The appearance of the baby grand piano is not the only thing that differentiates it from its larger parent. The sound is affected as well. The reason is very simple – yes, you have guessed it! Longer strings and the space in which they vibrate are what affect the sound. The longer the string and the larger the soundboard underneath it – the more resonant, warmer, and deeper the sound. The very high-quality pianos have alpine spruce soundboards (the best money can buy) which have superlative acoustic qualities of amplifying and enriching the sound. When strings vibrate the sound is bounced off of the soundboard and then it picks up the resonance of all the other strings that are within the body of the piano. When those sound mix they produce overtones that make rich sound and imbue it with specific qualities (each quality piano maker has patents over unique construction designs that give their piano its voice: Steinway, Bluthner, Fazioli, Bösendorfer, to name a few, all hold such patents).
So it does not come as a surprise that longer strings make richer sound, and, conversely, the shorter strings result in less colorful tonal quality. Granted with best baby grand pianos the difference is not as audible as it is with less expensive, mass-produced baby grand pianos where you can very clearly hear the flatter tonal quality and smaller sound belonging to a shorter baby grand. That said, sound quality is also a function of maintaining your grand piano so having a skilled piano technician voice it regularly will make a huge difference on the sound. Grand pianos as well as upright pianos all have felt covering hammers. When the hammer strikes the string the groove occurs over time, and that is where voicing is necessary to restore full tonal quality to the overall sound of your piano. As grooves get harder from repeated strikes, the sound quality lessens and becomes brittle and harsh. The skill level of your piano technician will determine whether your grand piano sounds great over its lifetime.
Also worth mentioning that on the best baby grand pianos the fine regulation of the soft pedal works just as well as on a concert grand piano. It creates a specific sound effect of vailed, thinner sound by moving the entire action laterally, so the hammer strikes 1-2 string instead of all three. It is an essential attribute for a concert grand piano so that the sound projects in large concert halls while transforming its color and tonal quality with the aid of soft pedal. Smaller grand pianos of lesser quality have a very harsh result of application of the soft pedal, which really diminishes the sound quality and muffles the sound.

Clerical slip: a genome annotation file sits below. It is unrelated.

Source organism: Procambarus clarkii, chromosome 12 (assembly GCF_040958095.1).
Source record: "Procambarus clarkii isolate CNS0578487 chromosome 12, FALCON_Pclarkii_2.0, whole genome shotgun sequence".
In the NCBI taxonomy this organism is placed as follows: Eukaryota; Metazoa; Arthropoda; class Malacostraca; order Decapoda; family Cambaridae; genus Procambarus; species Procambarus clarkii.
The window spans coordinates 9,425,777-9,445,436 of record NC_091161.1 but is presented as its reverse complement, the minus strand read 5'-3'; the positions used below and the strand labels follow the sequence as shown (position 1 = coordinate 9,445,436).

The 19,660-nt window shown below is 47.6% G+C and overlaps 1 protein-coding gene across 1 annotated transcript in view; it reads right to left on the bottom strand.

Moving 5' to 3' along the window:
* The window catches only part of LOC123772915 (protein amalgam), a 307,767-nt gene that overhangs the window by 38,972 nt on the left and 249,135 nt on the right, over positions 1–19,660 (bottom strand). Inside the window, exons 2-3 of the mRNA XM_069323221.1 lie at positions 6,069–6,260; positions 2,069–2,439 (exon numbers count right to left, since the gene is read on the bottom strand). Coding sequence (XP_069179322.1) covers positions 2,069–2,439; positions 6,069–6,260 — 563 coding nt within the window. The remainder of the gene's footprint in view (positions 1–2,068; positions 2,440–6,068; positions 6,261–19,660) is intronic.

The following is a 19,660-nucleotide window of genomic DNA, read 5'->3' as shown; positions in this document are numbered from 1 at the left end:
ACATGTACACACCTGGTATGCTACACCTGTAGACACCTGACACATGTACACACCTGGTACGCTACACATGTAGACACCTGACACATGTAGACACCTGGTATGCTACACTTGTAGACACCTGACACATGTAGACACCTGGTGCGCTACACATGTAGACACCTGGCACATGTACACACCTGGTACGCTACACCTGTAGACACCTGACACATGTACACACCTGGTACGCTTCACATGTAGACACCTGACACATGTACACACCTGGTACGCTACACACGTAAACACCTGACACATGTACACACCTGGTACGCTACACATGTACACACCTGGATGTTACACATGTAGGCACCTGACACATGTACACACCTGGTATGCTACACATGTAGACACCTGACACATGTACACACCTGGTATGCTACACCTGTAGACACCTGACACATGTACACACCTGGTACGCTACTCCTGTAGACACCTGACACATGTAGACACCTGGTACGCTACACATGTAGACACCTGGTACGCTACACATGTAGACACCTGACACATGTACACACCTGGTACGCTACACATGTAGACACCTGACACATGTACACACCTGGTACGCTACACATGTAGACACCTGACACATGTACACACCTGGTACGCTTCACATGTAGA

Analogous with the string length is the case with piano action. The larger grand pianos have longer keys and hammers that strike the string. The kinetic energy of that longer mechanism translates into more control over the sound quality, dynamic range, and color in the hands of professional pianists. That is why concert grands are called concert grands and are standard for the concert stage of A-list venues. It is not only that larger grand pianos look more formal for the occasion, but that they sound better due to the physical attributes of the length of the keys, hammers, and strings, which enables professional musicians to truly showcase their mastery over the instrument.
However, high quality grand piano, whether professional grand, concert grand, or baby grand that is made by Steinway, Bluthner or Fazioli (to name a few) is so masterfully built that the baby grand piano can produce a gorgeous sound uninhibited by the lacking in the size department. Evidentially the same cannot be said of a budget. Mass-produced pianos, where the action is not entirely hand made are inferior in overall sound quality. The average baby grand does not provide the ability to control the action enough to play a certain type of music at its best: trills, soft clear scale passages, double notes, and repeated notes all suffer from a lack of responsiveness and finesse on a lesser brand baby grand. Some high quality uprights actually sound and feel better than cheaper baby grands.